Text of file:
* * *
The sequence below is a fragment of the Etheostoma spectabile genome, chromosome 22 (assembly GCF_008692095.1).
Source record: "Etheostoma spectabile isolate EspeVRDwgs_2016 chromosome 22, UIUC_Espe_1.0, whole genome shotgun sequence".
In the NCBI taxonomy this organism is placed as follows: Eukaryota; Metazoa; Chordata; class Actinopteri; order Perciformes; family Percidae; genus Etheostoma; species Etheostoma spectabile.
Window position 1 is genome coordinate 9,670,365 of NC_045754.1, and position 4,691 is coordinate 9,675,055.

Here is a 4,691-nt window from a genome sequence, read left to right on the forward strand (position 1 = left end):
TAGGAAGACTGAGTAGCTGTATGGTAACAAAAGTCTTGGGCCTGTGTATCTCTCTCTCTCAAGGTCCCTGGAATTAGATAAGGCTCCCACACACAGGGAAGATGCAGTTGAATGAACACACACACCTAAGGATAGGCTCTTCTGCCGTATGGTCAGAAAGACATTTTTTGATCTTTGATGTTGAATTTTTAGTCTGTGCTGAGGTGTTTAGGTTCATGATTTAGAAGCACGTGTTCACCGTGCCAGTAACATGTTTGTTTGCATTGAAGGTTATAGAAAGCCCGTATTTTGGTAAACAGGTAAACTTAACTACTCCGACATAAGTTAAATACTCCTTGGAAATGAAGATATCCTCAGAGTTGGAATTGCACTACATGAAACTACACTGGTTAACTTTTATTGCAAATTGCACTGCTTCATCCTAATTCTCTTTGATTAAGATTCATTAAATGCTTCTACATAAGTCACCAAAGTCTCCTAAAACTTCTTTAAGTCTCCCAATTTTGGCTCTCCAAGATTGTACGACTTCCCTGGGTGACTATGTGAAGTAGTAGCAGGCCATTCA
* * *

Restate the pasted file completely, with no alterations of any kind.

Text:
The sequence below is a fragment of the Etheostoma spectabile genome, chromosome 22 (assembly GCF_008692095.1).
Source record: "Etheostoma spectabile isolate EspeVRDwgs_2016 chromosome 22, UIUC_Espe_1.0, whole genome shotgun sequence".
In the NCBI taxonomy this organism is placed as follows: Eukaryota; Metazoa; Chordata; class Actinopteri; order Perciformes; family Percidae; genus Etheostoma; species Etheostoma spectabile.
Window position 1 is genome coordinate 9,670,365 of NC_045754.1, and position 4,691 is coordinate 9,675,055.

Here is a 4,691-nt window from a genome sequence, read left to right on the forward strand (position 1 = left end):
TAGGAAGACTGAGTAGCTGTATGGTAACAAAAGTCTTGGGCCTGTGTATCTCTCTCTCTCAAGGTCCCTGGAATTAGATAAGGCTCCCACACACAGGGAAGATGCAGTTGAATGAACACACACACCTAAGGATAGGCTCTTCTGCCGTATGGTCAGAAAGACATTTTTTGATCTTTGATGTTGAATTTTTAGTCTGTGCTGAGGTGTTTAGGTTCATGATTTAGAAGCACGTGTTCACCGTGCCAGTAACATGTTTGTTTGCATTGAAGGTTATAGAAAGCCCGTATTTTGGTAAACAGGTAAACTTAACTACTCCGACATAAGTTAAATACTCCTTGGAAATGAAGATATCCTCAGAGTTGGAATTGCACTACATGAAACTACACTGGTTAACTTTTATTGCAAATTGCACTGCTTCATCCTAATTCTCTTTGATTAAGATTCATTAAATGCTTCTACATAAGTCACCAAAGTCTCCTAAAACTTCTTTAAGTCTCCCAATTTTGGCTCTCCAAGATTGTACGACTTCCCTGGGTGACTATGTGAAGTAGTAGCAGGCCATTCA